By: Jack Li ‘20 and Vicky Liu ‘20, Reporters 10-28-18
Many of us are oblivious to the varied journeys our fellow community members endure to arrive at school each day. While some of us live just steps off of the Friends’ Central campus, others of us regularly spend more than two hours en route per day just to get to and from school. In fact, there are students from over 70 zip codes who attend FCS. Focus recently interviewed some of the “super commuters” of FCS, students who live very far from or very close to school, in an effort to elevate their stories.
Noah Condiff ‘19, for example, commutes a great distance. His route exceeds state boundaries. He resides in Cherry Hill, New Jersey. Even on a good day without much traffic, it takes Noah 45 minutes to an hour to get to school. Ever since kindergarten, he has been making the long commute to Friends’ Central. Before he obtained his driver’s licence, he used to be dropped off at 30th street station and take the train to school. For his commute home, he needed to wait at school until 5:30pm for his parents to pick him up. Now that Noah can drive himself, he can control his own schedule, yet having to spend so long in the car is anything but fun. Besides the immense amount of time he spends daily in the car, Noah adds how driving to school is quite an expensive ritual: “Driving here and back is one gallon of gas [which costs about four dollars]. I need to fill my tank every week.” He maintains there isn’t much advantage to living far away. However, he says it improves his time management skills and forces him to keep a well-organized daily schedule. Each school day, he arises precisely at 6:49am and gets ready by 7:20am. At the end of the interview, he imagines if he lived closer to school, saying, “My life would be so much easier, and I would save so much money on E-ZPass. I could also have more time to do work.”
Mason Mosley ‘20 dwells in Mullica Hill, which is also in New Jersey. He describes his arduous hour-long commute to school: “Either one of my parents takes me to school, but most of the time, I take the train. It takes me 30 minutes to get to the train station and 15 minutes from there to Overbrook Station, then five minutes of school bus.” Similar to most students who live in remote locations, Mason follows a strict time schedule because, otherwise, he would miss the train and be late to school. Unfortunately, he often struggled with punctuality last year. However, as he is gradually getting acquainted with his tight schedule, he has improved greatly on his morning attendance in recent months. Mason’s one-hour journey requires him to get up at 5:55 every morning, and prevents him from beginning his homework until seven o’clock each evening. Like Noah, Mason imagines what life would be like if he resided closer to FCS. He claims he wouldn’t have to leave home until ten minutes before the start of the school and that he would feel much more rested and energized every day. When asked why he chose to attend FCS in the first place, he cites our school’s competitive basketball team and strong academics. Despite the time spent travelling, says Mason, it’s worth it.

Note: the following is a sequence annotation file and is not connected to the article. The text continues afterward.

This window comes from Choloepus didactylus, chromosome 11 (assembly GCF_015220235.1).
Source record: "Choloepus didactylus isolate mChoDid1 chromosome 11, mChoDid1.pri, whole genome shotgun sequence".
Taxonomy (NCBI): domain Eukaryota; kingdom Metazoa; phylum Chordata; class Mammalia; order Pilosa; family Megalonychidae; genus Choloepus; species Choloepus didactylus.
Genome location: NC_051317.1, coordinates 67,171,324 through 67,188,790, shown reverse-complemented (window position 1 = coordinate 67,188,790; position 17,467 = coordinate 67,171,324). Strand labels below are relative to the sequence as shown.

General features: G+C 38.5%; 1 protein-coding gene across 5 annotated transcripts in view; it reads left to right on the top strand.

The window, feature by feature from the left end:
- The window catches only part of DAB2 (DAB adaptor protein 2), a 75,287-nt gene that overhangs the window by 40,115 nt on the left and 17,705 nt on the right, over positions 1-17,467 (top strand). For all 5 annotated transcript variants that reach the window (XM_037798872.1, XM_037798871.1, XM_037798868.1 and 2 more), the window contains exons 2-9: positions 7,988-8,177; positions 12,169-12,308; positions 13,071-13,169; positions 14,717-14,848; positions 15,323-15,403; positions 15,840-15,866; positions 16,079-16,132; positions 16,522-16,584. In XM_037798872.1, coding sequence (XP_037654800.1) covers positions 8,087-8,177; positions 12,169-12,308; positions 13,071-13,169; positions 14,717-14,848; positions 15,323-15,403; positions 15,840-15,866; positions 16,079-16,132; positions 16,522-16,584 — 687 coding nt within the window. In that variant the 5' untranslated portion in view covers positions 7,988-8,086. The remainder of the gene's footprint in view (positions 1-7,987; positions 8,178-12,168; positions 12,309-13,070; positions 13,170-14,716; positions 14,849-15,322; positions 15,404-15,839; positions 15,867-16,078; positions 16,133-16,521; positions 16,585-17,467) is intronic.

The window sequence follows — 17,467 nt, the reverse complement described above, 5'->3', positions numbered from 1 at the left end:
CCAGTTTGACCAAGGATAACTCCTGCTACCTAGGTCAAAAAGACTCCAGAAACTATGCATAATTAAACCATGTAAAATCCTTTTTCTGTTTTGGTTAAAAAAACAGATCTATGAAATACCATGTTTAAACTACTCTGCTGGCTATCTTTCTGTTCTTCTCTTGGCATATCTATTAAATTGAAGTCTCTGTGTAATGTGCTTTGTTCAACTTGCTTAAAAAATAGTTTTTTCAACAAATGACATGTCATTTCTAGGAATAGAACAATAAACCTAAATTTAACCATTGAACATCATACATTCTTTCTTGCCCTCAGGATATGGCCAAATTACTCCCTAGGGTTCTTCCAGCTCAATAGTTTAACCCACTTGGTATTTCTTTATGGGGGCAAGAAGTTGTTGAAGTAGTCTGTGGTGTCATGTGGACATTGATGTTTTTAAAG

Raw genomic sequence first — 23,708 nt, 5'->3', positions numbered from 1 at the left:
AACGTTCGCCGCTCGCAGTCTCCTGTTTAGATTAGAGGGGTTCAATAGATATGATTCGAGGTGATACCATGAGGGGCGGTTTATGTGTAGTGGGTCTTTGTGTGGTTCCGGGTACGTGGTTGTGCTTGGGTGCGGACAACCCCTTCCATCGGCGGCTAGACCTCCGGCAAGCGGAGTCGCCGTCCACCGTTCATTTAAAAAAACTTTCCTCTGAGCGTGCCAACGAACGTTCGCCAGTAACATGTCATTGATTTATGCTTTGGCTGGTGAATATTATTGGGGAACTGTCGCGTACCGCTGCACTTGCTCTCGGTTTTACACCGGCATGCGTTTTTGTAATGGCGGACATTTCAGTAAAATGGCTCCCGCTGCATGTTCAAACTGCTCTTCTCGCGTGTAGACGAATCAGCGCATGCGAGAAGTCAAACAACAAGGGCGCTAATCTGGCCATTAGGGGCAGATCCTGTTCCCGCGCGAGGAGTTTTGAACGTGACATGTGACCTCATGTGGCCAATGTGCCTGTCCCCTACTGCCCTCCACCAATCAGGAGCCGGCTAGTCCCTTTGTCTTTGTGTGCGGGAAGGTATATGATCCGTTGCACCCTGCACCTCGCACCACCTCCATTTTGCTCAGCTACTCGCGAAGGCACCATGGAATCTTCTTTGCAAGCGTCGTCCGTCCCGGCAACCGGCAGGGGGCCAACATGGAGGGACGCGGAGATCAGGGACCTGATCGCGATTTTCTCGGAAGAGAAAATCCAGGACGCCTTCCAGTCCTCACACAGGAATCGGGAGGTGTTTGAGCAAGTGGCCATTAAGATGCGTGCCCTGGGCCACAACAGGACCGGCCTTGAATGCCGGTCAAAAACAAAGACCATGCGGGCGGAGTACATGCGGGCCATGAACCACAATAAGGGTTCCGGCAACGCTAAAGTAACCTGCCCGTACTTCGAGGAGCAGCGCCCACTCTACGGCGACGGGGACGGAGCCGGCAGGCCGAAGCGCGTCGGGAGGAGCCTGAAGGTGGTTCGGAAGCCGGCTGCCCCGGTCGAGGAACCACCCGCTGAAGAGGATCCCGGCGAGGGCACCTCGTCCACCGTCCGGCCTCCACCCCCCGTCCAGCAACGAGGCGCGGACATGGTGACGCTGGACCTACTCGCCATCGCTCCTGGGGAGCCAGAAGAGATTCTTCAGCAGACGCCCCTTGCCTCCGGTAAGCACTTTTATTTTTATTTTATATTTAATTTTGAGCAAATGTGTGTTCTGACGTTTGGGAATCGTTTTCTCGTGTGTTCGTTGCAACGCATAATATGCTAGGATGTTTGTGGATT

Mr. Dankoff, one of Friends’ Central’s history teachers, as well as the faculty advisor for Student Council, shares his experience of commuting to work. He explains that, until a few years ago, he and his family lived in the Fairmount neighborhood, not far from the Eastern State Penitentiary Museum. Then, to be closer to Friends’ Central, they moved to Overbrook Farms, the neighborhood right across City Ave., a mere half a mile from our school. The move shortened Mr. Dankoff’s daily commute by car from 20 minutes to four minutes at most. He loves the convenience of being able to attend school events very often. He explains, “It was so easy to see The White Snake twice and to see the chorus concert.” Living close to school also allows Mr. Dankoff to host after-school events for faculty, either to gather socially or to plan school events. Mr. Dankoff usually wakes up at around six, as he takes care of his two children. One of them, who is in seventh grade at Friends’ Central, loves to get to school early. To accomplish this, the Dankoffs leave home around 7:40am. Due to the geographical convenience, Mr. Dankoff and his children like to bike to school, specifically when the weather is decent in the and Mr. Dankoff doesn’t have an off-campus appointment. He comments, “We drive too often, we’d rather bike more.”
Jack Li ‘20 makes his home in Friends’ Central’s “backyard” at Greenhill Condominium. The commute by foot lasts less than five minutes. One can even catch a view of Jack’s abode from many parts of the FCS campus! Jack, who is an international student, reflects, “Even though I come from a country on the other side of the globe, I live right next to Friends’ Central and walk to school everyday. I wake up at 8 o’clock mostly and get to school at around 8:25. Living this close to school gives me the advantage and luxury of getting up late and not having to worry about driving or taking a train. This allows me to better focus on getting more work done without having to sacrifice much sleeping. Living close is good in every single possible way.”
Either joining us from near or far, every member of our school community brings with him or her a unique perspective from a different setting. Some of us live in the suburbs, some in the center of town, and some in rural parts of the state. Whether we can walk to school or endure a strenuous drive twice per day, we all manage to congregate at one magical place: 1101 City Avenue, in the charming town of Wynnewood, PA.